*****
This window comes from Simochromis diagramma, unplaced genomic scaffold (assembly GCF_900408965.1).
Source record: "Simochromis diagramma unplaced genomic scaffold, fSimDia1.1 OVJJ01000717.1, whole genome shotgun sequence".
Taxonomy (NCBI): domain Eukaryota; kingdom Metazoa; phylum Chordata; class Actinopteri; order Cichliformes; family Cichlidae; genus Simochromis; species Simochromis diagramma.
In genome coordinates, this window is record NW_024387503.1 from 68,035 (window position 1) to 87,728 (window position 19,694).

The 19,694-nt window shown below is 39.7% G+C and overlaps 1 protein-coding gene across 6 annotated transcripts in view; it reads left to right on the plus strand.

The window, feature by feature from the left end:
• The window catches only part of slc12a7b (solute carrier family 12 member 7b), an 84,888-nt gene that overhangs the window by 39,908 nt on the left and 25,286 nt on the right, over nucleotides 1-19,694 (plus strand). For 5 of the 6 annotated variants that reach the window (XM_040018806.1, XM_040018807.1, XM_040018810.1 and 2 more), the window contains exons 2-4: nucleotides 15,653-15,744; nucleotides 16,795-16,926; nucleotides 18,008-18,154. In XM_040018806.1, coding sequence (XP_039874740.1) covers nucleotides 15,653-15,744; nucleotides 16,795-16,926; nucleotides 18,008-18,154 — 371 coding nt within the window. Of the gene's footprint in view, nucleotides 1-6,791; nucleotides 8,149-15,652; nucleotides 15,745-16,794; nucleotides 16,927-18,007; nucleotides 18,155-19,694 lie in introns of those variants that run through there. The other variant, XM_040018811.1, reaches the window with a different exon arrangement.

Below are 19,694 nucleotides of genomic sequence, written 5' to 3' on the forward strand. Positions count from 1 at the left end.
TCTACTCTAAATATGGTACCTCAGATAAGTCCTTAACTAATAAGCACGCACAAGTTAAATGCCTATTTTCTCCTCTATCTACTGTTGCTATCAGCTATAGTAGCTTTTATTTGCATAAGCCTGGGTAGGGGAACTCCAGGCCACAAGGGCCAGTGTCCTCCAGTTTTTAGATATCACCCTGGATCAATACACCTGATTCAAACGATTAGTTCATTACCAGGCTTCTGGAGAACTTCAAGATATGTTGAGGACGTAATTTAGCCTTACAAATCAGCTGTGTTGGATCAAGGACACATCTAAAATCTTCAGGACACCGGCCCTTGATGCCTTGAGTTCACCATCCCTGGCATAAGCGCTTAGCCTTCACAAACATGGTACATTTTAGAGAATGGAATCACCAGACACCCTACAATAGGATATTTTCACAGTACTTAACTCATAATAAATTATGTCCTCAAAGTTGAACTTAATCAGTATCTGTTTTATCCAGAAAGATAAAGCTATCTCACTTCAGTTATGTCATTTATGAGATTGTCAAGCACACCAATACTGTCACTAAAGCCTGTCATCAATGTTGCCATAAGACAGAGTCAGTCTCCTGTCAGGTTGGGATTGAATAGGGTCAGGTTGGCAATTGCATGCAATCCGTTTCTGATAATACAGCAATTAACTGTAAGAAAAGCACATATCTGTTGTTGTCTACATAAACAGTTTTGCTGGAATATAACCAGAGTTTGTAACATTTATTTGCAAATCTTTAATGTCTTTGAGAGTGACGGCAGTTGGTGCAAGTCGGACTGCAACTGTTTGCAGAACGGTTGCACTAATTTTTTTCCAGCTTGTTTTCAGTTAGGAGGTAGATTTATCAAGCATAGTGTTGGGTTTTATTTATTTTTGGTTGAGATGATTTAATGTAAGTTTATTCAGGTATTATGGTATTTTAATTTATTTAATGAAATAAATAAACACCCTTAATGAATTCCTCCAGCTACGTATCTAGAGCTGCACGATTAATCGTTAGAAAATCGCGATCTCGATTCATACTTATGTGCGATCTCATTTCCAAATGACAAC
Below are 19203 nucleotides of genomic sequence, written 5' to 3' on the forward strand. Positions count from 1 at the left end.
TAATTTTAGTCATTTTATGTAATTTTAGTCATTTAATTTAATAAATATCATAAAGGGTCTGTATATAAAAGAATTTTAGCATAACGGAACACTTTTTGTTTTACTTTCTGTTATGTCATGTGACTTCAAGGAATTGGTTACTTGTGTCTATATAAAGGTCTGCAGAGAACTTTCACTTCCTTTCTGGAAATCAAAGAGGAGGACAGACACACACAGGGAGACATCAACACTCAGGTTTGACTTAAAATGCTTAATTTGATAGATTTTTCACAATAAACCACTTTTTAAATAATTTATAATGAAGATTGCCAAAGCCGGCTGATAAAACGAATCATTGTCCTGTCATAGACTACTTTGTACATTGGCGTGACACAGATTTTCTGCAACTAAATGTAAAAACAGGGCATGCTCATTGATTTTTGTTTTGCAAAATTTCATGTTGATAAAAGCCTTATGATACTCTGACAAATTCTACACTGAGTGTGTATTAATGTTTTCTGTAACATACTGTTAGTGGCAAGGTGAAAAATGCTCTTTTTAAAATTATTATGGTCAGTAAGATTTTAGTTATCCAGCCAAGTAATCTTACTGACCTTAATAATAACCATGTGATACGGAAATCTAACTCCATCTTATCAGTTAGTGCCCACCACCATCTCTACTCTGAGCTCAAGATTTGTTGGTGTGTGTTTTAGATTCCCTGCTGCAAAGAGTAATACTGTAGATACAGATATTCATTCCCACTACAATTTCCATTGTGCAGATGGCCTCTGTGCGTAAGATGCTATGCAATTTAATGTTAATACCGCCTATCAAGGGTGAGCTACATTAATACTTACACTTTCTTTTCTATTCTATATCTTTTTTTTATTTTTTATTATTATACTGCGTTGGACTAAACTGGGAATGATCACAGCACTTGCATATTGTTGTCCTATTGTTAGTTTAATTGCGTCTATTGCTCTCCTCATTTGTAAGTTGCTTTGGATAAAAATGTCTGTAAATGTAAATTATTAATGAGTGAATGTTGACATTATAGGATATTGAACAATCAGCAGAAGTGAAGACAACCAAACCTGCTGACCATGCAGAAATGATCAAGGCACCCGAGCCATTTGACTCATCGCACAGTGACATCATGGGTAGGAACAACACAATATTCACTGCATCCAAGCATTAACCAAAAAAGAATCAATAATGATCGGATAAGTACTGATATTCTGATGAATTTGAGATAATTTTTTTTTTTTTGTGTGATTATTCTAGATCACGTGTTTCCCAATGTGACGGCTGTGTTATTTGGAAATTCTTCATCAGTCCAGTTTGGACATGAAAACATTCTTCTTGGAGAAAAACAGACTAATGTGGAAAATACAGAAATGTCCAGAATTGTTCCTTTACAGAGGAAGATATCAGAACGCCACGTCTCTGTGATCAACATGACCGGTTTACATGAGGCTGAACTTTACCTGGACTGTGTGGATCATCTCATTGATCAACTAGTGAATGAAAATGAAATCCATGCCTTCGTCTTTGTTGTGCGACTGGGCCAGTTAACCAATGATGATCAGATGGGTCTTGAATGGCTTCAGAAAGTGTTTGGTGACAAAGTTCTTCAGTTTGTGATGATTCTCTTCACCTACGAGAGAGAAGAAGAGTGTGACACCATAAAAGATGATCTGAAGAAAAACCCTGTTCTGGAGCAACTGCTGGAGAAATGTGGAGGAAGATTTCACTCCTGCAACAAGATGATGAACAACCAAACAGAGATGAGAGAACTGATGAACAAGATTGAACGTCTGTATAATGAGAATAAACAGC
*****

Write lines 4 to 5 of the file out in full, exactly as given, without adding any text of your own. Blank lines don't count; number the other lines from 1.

In genome coordinates, this window is record NW_024387503.1 from 68,035 (window position 1) to 87,728 (window position 19,694).

The 19,694-nt window shown below is 39.7% G+C and overlaps 1 protein-coding gene across 6 annotated transcripts in view; it reads left to right on the plus strand.